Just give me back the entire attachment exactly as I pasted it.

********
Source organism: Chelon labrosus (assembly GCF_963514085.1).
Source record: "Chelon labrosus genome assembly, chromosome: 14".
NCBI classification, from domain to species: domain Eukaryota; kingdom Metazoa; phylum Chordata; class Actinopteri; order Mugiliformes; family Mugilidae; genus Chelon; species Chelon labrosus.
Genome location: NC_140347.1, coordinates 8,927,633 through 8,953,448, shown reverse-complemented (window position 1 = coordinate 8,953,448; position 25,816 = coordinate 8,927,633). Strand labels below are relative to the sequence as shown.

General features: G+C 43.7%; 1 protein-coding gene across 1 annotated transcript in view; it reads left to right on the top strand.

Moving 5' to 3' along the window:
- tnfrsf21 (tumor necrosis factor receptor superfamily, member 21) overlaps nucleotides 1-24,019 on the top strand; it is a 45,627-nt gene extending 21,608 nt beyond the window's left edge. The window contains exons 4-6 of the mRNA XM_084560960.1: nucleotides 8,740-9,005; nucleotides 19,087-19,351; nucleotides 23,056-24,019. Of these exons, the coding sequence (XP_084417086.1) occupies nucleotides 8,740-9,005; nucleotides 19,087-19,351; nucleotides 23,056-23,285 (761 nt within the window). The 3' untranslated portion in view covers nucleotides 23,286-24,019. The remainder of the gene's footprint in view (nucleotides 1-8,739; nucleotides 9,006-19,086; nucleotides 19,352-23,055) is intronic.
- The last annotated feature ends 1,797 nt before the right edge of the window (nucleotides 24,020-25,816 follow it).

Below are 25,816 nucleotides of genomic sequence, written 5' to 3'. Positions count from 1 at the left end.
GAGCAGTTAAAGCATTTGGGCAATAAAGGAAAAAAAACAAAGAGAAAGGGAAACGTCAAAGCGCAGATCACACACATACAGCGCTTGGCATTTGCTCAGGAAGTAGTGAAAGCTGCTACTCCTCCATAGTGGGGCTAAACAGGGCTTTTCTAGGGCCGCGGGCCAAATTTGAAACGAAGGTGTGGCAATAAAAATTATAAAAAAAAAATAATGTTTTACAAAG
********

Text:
Source organism: Chelon labrosus (assembly GCF_963514085.1).
Source record: "Chelon labrosus genome assembly, chromosome: 14".
NCBI classification, from domain to species: domain Eukaryota; kingdom Metazoa; phylum Chordata; class Actinopteri; order Mugiliformes; family Mugilidae; genus Chelon; species Chelon labrosus.
Genome location: NC_140347.1, coordinates 8,927,633 through 8,953,448, shown reverse-complemented (window position 1 = coordinate 8,953,448; position 25,816 = coordinate 8,927,633). Strand labels below are relative to the sequence as shown.

General features: G+C 43.7%; 1 protein-coding gene across 1 annotated transcript in view; it reads left to right on the top strand.

Moving 5' to 3' along the window:
- tnfrsf21 (tumor necrosis factor receptor superfamily, member 21) overlaps nucleotides 1-24,019 on the top strand; it is a 45,627-nt gene extending 21,608 nt beyond the window's left edge. The window contains exons 4-6 of the mRNA XM_084560960.1: nucleotides 8,740-9,005; nucleotides 19,087-19,351; nucleotides 23,056-24,019. Of these exons, the coding sequence (XP_084417086.1) occupies nucleotides 8,740-9,005; nucleotides 19,087-19,351; nucleotides 23,056-23,285 (761 nt within the window). The 3' untranslated portion in view covers nucleotides 23,286-24,019. The remainder of the gene's footprint in view (nucleotides 1-8,739; nucleotides 9,006-19,086; nucleotides 19,352-23,055) is intronic.
- The last annotated feature ends 1,797 nt before the right edge of the window (nucleotides 24,020-25,816 follow it).

Below are 25,816 nucleotides of genomic sequence, written 5' to 3'. Positions count from 1 at the left end.
GAGCAGTTAAAGCATTTGGGCAATAAAGGAAAAAAAACAAAGAGAAAGGGAAACGTCAAAGCGCAGATCACACACATACAGCGCTTGGCATTTGCTCAGGAAGTAGTGAAAGCTGCTACTCCTCCATAGTGGGGCTAAACAGGGCTTTTCTAGGGCCGCGGGCCAAATTTGAAACGAAGGTGTGGCAATAAAAATTATAAAAAAAAAATAATGTTTTACAAAG